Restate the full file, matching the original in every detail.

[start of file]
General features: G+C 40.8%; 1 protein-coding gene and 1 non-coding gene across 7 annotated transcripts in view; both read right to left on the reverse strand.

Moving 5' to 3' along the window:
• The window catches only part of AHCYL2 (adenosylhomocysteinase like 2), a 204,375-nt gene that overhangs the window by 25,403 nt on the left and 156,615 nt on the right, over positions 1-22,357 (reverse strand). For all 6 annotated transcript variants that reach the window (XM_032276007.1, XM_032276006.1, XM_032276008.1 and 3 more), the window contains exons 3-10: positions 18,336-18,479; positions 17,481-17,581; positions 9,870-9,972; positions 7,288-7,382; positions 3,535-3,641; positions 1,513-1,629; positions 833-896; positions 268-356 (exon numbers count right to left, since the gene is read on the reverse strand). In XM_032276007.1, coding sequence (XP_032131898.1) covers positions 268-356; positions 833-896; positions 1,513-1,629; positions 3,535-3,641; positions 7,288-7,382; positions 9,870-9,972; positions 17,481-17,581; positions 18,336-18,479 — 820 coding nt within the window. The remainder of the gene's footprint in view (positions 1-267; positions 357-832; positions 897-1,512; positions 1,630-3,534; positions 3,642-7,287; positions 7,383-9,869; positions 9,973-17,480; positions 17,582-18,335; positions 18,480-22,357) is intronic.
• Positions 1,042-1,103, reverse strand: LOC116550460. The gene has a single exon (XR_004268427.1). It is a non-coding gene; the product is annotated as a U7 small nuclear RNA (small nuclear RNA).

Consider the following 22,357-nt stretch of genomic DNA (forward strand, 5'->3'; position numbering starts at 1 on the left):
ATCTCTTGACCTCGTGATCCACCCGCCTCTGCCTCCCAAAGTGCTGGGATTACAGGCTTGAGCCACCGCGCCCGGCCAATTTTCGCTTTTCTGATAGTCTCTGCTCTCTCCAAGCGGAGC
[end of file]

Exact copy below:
General features: G+C 40.8%; 1 protein-coding gene and 1 non-coding gene across 7 annotated transcripts in view; both read right to left on the reverse strand.

Moving 5' to 3' along the window:
• The window catches only part of AHCYL2 (adenosylhomocysteinase like 2), a 204,375-nt gene that overhangs the window by 25,403 nt on the left and 156,615 nt on the right, over positions 1-22,357 (reverse strand). For all 6 annotated transcript variants that reach the window (XM_032276007.1, XM_032276006.1, XM_032276008.1 and 3 more), the window contains exons 3-10: positions 18,336-18,479; positions 17,481-17,581; positions 9,870-9,972; positions 7,288-7,382; positions 3,535-3,641; positions 1,513-1,629; positions 833-896; positions 268-356 (exon numbers count right to left, since the gene is read on the reverse strand). In XM_032276007.1, coding sequence (XP_032131898.1) covers positions 268-356; positions 833-896; positions 1,513-1,629; positions 3,535-3,641; positions 7,288-7,382; positions 9,870-9,972; positions 17,481-17,581; positions 18,336-18,479 — 820 coding nt within the window. The remainder of the gene's footprint in view (positions 1-267; positions 357-832; positions 897-1,512; positions 1,630-3,534; positions 3,642-7,287; positions 7,383-9,869; positions 9,973-17,480; positions 17,582-18,335; positions 18,480-22,357) is intronic.
• Positions 1,042-1,103, reverse strand: LOC116550460. The gene has a single exon (XR_004268427.1). It is a non-coding gene; the product is annotated as a U7 small nuclear RNA (small nuclear RNA).

Consider the following 22,357-nt stretch of genomic DNA (forward strand, 5'->3'; position numbering starts at 1 on the left):
ATCTCTTGACCTCGTGATCCACCCGCCTCTGCCTCCCAAAGTGCTGGGATTACAGGCTTGAGCCACCGCGCCCGGCCAATTTTCGCTTTTCTGATAGTCTCTGCTCTCTCCAAGCGGAGC